Tuesday, April 11, 2006

Four more years?!? My God, My God, have you forsaken us all?

The way things are going, I don't know if the world will last for four more years.

Seriously though, the thing which upset me most about the US election result was that it seems that a lot of the people who voted for Bush were Christians. Not just liberal or nominal Christians either; devout people with living faith.

I am a devout Christian, and I voted for Kerry. I didn't think he was a great candidate (I like Howard Dean, actually), but at least he wasn't Bush. Am I starting to wonder now whether I should instead have voted with so many of my fellow Christians? Absolutely not!

I believe that in this election and any election, Jesus is looking for the candidate who will stand up for the weak, the poor, the infirm. When he quotes Isaiah in saying "The Spirit of the Sovereign Lord is upon me because he has anointed me to preach the good news to the poor, ..." This isn't just a turn of phrase or metaphor. He means he has come particularly to bring hope to people with no money, people the world has forsaken. These are not the people who benefit from a Bush presidency, tax cuts for the wealthy; these are not the people who can be incentivised to stimulate the economy. These are the unemployed, the homeless, the underpaid, those scraping out a living on minimum wage.

I also believe that Jesus is appalled by the doctrine of preemption. Remember his words: "if your enemy hits you on one cheek, turn to him the other also." How could he support a government which believes that "if you think your enemy might try to hit you on one cheek, bomb his house and kill the ******". Personally I can't imagine him supporting any war - how can you love your enemy by shooting at him? But he certainly wouldn't support going to war over oil and money.

Of course, these aren't the issues which have prompted so many of my fellow Christians to vote for Bush. They're concerned about abortion, gay marriage, etc. I believe in the sanctity of marriage and the sanctity of human life (including, incidentally, the sanctity of the lives of doctors who perform abortions - but that's another discussion). To what extent can I enforce my beliefs in these areas on others, in a country which guarantees freedom of religion in its constitution? I don't know. But I believe that the issues of the poor, of economics, of taxes, and particularly of war, are every bit as much ethical issues of these.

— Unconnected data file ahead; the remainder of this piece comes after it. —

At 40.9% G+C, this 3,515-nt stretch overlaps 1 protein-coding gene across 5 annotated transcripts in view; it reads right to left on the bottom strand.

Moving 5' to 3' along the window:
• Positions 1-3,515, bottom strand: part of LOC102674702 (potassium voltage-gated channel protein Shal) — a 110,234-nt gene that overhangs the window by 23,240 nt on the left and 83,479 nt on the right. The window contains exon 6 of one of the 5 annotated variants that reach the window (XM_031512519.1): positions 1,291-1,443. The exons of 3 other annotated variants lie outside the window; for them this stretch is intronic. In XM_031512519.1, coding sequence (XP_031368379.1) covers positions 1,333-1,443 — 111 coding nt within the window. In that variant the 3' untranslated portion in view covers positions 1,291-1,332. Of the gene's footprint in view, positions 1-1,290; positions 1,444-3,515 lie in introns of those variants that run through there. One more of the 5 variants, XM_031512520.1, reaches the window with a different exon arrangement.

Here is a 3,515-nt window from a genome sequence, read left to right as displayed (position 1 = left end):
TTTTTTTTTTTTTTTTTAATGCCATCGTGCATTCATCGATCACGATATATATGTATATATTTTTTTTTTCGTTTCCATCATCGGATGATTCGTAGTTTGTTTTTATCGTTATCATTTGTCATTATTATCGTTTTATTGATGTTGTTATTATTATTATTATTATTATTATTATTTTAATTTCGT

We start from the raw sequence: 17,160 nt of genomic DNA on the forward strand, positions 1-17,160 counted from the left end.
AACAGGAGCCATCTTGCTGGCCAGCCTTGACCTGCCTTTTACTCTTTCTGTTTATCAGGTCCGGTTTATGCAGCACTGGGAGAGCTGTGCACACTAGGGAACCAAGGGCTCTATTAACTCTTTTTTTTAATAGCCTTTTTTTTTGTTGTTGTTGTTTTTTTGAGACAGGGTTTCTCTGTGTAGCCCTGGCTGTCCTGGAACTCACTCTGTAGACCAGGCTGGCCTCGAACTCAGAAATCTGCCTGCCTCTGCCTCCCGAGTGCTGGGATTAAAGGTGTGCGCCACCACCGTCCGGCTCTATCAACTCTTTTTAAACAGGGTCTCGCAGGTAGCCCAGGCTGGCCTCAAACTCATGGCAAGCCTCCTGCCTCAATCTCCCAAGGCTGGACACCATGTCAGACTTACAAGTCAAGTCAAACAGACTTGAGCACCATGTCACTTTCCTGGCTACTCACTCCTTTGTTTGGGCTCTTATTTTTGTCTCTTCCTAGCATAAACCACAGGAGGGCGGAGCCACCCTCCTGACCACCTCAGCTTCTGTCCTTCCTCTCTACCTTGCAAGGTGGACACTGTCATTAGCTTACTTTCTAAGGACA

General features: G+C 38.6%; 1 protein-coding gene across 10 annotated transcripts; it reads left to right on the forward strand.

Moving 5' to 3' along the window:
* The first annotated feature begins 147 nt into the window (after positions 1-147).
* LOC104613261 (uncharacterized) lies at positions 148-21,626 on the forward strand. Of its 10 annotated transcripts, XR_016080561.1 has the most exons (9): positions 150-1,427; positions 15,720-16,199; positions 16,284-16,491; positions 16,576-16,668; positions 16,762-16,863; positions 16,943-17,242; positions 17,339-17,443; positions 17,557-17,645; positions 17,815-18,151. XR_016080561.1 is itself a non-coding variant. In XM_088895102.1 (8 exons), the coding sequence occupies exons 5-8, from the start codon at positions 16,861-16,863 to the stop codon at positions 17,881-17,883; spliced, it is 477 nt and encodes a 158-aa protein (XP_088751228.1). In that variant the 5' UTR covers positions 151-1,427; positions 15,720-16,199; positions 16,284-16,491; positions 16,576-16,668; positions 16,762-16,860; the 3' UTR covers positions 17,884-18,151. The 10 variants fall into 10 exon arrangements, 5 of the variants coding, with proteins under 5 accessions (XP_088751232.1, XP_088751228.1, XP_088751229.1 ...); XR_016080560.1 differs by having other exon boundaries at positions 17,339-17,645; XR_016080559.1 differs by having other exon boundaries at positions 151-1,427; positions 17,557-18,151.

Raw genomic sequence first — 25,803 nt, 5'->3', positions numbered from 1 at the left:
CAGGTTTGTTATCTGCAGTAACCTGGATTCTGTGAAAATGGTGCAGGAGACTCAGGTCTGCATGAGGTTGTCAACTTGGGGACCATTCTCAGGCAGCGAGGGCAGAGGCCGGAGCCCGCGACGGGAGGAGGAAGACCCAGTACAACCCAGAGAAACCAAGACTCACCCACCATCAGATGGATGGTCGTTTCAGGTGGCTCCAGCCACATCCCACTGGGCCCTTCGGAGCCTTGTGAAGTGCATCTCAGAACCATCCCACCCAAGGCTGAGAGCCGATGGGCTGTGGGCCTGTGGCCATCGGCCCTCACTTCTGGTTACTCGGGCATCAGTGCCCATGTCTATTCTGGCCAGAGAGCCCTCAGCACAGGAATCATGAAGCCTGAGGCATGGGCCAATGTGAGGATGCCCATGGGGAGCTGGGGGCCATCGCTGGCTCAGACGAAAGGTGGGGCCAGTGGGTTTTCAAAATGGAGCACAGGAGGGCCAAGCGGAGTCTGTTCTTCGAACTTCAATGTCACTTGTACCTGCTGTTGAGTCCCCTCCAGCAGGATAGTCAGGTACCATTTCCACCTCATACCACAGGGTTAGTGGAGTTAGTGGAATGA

For years, right-wing politicians have cynically exploited Christian views on topics which don't cost the wealthy money, while pretending that poverty (for example) is not an ethical issue. Rubbish! Jesus was one of the most radical, dangerous, left-wing and anti-establishment figures in history. That's why Pilate put him to death.

No matter what my fellow believers do, I will never be ashamed to be a Christian or to count them as my brothers and sisters. But I do feel very sad for them, that their genuine faith has been twisted and abused to support such un-Christlike policies and politicians.

What would Jesus do? Well, whatever he'd have done, it wouldn't have involved tax cuts for the rich, colonial wars, and giving billions of tax dollars to his friends.

Originally posted 2004-11-05


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